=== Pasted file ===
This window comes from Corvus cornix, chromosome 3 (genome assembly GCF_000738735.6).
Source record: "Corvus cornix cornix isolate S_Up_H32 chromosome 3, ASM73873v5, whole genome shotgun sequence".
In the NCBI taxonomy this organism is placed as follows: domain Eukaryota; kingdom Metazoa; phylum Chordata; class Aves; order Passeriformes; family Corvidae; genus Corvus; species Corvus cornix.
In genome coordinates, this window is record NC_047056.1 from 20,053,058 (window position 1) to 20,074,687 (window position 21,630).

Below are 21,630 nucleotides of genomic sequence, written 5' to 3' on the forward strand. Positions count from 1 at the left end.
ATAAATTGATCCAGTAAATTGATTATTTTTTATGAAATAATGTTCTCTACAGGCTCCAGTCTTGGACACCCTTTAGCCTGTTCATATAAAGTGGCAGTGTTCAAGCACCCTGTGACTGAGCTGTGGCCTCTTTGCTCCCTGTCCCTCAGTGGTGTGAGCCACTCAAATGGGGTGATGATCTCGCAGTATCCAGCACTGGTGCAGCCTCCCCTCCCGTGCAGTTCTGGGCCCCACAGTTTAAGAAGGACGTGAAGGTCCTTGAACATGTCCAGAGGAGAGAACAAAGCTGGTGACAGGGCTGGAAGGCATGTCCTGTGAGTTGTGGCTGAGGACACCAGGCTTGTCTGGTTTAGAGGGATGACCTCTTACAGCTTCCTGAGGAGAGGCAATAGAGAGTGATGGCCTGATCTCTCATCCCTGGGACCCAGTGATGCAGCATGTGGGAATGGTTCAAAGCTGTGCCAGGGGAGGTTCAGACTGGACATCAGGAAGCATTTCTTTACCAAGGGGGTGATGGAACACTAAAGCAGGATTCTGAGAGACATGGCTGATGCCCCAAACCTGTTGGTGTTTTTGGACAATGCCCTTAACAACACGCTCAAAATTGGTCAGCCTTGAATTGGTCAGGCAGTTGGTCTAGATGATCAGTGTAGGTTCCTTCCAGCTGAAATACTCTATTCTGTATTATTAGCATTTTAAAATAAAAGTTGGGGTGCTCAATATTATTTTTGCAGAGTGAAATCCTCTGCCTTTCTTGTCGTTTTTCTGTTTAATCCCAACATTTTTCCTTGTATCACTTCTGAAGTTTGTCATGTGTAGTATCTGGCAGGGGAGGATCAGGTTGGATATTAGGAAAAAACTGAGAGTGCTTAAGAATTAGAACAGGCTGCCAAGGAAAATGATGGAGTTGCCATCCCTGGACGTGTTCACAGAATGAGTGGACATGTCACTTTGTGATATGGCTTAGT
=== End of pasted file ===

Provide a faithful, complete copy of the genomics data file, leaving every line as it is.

This window comes from Corvus cornix, chromosome 3 (genome assembly GCF_000738735.6).
Source record: "Corvus cornix cornix isolate S_Up_H32 chromosome 3, ASM73873v5, whole genome shotgun sequence".
In the NCBI taxonomy this organism is placed as follows: domain Eukaryota; kingdom Metazoa; phylum Chordata; class Aves; order Passeriformes; family Corvidae; genus Corvus; species Corvus cornix.
In genome coordinates, this window is record NC_047056.1 from 20,053,058 (window position 1) to 20,074,687 (window position 21,630).

Below are 21,630 nucleotides of genomic sequence, written 5' to 3' on the forward strand. Positions count from 1 at the left end.
ATAAATTGATCCAGTAAATTGATTATTTTTTATGAAATAATGTTCTCTACAGGCTCCAGTCTTGGACACCCTTTAGCCTGTTCATATAAAGTGGCAGTGTTCAAGCACCCTGTGACTGAGCTGTGGCCTCTTTGCTCCCTGTCCCTCAGTGGTGTGAGCCACTCAAATGGGGTGATGATCTCGCAGTATCCAGCACTGGTGCAGCCTCCCCTCCCGTGCAGTTCTGGGCCCCACAGTTTAAGAAGGACGTGAAGGTCCTTGAACATGTCCAGAGGAGAGAACAAAGCTGGTGACAGGGCTGGAAGGCATGTCCTGTGAGTTGTGGCTGAGGACACCAGGCTTGTCTGGTTTAGAGGGATGACCTCTTACAGCTTCCTGAGGAGAGGCAATAGAGAGTGATGGCCTGATCTCTCATCCCTGGGACCCAGTGATGCAGCATGTGGGAATGGTTCAAAGCTGTGCCAGGGGAGGTTCAGACTGGACATCAGGAAGCATTTCTTTACCAAGGGGGTGATGGAACACTAAAGCAGGATTCTGAGAGACATGGCTGATGCCCCAAACCTGTTGGTGTTTTTGGACAATGCCCTTAACAACACGCTCAAAATTGGTCAGCCTTGAATTGGTCAGGCAGTTGGTCTAGATGATCAGTGTAGGTTCCTTCCAGCTGAAATACTCTATTCTGTATTATTAGCATTTTAAAATAAAAGTTGGGGTGCTCAATATTATTTTTGCAGAGTGAAATCCTCTGCCTTTCTTGTCGTTTTTCTGTTTAATCCCAACATTTTTCCTTGTATCACTTCTGAAGTTTGTCATGTGTAGTATCTGGCAGGGGAGGATCAGGTTGGATATTAGGAAAAAACTGAGAGTGCTTAAGAATTAGAACAGGCTGCCAAGGAAAATGATGGAGTTGCCATCCCTGGACGTGTTCACAGAATGAGTGGACATGTCACTTTGTGATATGGCTTAGT